But of course, if you come all the way to Mt. Tremblant and Mother Nature graces you with the only snowflakes you’ve seen all winter, you’ve simply gotta ski. I won’t lie — I was nervous. And I don’t get nervous very often. Off we went to get fitted for rentals at Centre Aventure, which is a huge building that houses hundreds upon hundreds of skis, boots, poles, helmets and goggles. Their skilled and efficient staff had our family of four ready to go in less than 30 minutes!
Our ski lessons were key. There’s no way I could have helped teach my kids to ski when I was clueless myself. We all started slowly, with our instructors (Jacques and Louise on day one, and Jacques and Michel day two) giving us step-by-step information as we got more comfortable. We learned to snowplow and slide around a bit on these foreign things attached to our feet before heading up the magic carpet.
Gone are the days when you use a T-bar to get to the top of the bunny hill. This is an uphill moving sidewalk with enough grip to make your skis stick the whole way up.
I can’t say enough about the quality of Tremblant’s Snow School team. Both we and the kids felt comfortable and at ease, putting us in the right frame of mind to learn everything we could during our lessons. By the end of day one, Miss Q told Louise that she wanted to go by herself, and Jacques told us that The K Man was making some really good turns for his first day. By day two, we left the kids in the instructor’s very capable hands and ventured off to the gondola with our new instructor who ultimately took Big B and me down a six kilometre run from the top of Mt. Tremblant — which is nearly 3,000 feet above sea level. The scenery is, well, beyond spectacular:
It was exhilarating. It was fun. I loved every minute of it — even the wipeouts. And it’s 100 per cent thanks to ski lessons. Finally, we’d found something we could all learn to love so winter wouldn’t feel so darn long.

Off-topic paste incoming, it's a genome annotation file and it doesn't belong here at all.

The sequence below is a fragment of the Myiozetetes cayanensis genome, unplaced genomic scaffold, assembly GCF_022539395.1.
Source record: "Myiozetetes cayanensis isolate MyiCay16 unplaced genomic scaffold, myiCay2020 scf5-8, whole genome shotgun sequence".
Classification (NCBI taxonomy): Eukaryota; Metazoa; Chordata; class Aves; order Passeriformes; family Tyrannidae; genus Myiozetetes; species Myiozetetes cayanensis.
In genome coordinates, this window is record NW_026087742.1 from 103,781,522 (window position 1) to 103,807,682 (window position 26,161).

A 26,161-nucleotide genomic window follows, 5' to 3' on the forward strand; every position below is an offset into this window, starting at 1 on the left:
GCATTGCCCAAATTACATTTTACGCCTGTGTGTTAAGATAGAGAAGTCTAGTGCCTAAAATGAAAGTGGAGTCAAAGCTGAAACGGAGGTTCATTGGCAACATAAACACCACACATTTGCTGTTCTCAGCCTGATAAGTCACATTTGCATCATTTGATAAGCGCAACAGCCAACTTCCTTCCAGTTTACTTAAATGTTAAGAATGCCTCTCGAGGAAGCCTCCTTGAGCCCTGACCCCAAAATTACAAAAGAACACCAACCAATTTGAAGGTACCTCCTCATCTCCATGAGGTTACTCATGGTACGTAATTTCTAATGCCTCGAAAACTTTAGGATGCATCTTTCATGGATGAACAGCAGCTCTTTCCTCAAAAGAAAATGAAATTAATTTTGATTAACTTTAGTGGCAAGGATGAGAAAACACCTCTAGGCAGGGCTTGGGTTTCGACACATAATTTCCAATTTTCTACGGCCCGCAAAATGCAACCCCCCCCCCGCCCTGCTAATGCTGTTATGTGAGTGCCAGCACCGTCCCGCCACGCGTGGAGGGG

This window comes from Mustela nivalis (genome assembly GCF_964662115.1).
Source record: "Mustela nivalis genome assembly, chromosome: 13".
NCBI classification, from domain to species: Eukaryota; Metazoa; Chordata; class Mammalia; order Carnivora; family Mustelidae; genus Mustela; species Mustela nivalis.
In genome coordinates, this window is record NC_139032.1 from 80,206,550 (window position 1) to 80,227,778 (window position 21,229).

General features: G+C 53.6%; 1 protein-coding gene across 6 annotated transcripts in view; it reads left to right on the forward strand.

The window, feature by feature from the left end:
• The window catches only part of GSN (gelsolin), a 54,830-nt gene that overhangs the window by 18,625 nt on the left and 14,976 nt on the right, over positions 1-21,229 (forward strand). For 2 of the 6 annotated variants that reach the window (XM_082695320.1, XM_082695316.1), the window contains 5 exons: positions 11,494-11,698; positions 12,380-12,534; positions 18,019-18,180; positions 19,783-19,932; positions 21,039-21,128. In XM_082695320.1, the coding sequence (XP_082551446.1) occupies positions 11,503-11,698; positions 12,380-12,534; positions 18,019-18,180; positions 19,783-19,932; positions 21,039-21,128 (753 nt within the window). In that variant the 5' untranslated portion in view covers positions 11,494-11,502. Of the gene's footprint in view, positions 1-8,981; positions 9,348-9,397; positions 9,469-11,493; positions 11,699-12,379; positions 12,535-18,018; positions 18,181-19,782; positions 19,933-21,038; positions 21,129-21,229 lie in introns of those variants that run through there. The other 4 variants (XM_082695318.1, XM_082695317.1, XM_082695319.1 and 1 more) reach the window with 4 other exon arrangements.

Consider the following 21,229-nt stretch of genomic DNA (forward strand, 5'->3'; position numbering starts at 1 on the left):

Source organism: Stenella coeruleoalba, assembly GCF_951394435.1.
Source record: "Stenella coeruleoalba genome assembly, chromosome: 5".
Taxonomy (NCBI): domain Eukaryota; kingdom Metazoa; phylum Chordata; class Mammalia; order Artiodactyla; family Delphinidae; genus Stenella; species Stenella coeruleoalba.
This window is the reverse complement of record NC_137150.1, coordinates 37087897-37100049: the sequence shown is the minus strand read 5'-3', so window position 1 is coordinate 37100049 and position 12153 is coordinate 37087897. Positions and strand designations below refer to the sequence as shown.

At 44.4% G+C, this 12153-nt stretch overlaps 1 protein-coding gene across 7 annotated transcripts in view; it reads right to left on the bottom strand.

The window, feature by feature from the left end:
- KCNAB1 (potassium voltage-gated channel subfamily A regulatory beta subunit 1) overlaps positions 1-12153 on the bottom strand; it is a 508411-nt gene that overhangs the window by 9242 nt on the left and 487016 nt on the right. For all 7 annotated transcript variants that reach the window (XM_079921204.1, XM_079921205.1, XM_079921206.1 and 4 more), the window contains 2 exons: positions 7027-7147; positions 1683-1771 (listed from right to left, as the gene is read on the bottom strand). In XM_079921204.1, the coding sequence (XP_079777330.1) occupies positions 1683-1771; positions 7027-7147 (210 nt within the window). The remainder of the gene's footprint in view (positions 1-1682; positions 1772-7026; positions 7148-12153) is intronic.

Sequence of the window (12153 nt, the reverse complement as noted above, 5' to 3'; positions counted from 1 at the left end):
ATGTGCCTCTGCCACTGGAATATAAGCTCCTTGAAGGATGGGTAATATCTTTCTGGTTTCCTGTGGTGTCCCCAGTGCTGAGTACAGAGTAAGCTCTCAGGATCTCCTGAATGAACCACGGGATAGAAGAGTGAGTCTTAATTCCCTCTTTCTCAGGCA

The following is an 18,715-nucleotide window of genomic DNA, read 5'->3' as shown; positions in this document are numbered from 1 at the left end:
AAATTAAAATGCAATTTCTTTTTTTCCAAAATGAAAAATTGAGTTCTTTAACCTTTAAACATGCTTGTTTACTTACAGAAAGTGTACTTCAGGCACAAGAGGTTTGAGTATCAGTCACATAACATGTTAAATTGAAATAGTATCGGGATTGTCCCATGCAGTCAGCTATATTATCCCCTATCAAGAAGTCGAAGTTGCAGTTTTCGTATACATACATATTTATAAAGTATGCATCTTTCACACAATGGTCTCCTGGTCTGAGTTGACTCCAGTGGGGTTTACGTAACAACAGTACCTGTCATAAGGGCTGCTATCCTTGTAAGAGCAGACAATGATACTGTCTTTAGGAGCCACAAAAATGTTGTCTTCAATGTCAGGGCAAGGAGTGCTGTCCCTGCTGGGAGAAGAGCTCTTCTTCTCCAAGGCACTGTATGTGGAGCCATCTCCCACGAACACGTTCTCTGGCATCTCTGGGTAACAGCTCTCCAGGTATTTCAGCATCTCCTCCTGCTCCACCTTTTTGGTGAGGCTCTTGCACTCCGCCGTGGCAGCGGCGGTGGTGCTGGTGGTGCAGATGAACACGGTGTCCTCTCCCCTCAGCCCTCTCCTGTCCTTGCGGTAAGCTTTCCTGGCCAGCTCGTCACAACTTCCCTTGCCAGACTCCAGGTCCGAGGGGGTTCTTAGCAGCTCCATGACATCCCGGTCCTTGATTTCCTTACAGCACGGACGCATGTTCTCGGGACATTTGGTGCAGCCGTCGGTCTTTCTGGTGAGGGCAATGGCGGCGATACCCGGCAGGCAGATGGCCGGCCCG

In between activities and sleeping, much eating happened. From yummy made-to-order omelettes and fresh pastries each morning at Gypsy Restaurant and one of the best scallop dishes I’ve ever eaten at Coco Pazzo, to my favourite-ever-from-a-restaurant spaghetti and a rockin’ rocket salad from Pizzatéria, to poutine that would make you cry at Le Shack — we seemed to be eating unless there were ski poles preventing us from doing so.
But perhaps my favourite foodie experience was at Cabane à sucre de la Montagne, where each of us hand-rolled our own maple syrup taffy “lollipop.” Poured hot onto a bed of shaved ice, you get a popsicle stick and after 45 seconds, you start a-rollin’. Warm syrup under cold ice for the win. It was a wow-er.
We capped off our getaway with a horse-drawn sleigh ride through the fresh snow, hosted by a Frenchman (not pictured) who told local stories, provided a history on the area, played the harmonica and ukulele, sang folk songs and made every family on board laugh for nearly an hour. We enjoyed hot cocoa under warm(ish) blankets. It was the right kind of send-off.
Three days after we got home, we started planning our next visit. Big B and I decided to head to Tremblant on our own — sans bébés! I can’t wait to tell you what it’s like after dark, when you don’t have go to bed at 8 p.m.
Until then, I’ll end with some of my favourite photos of Tremblant details: crisp snow sitting on the evergreens, the early-morning fog giving way to snow machines and daybreak, log piles awaiting the brave job of keeping guests warm — and that view. One of the best of all time.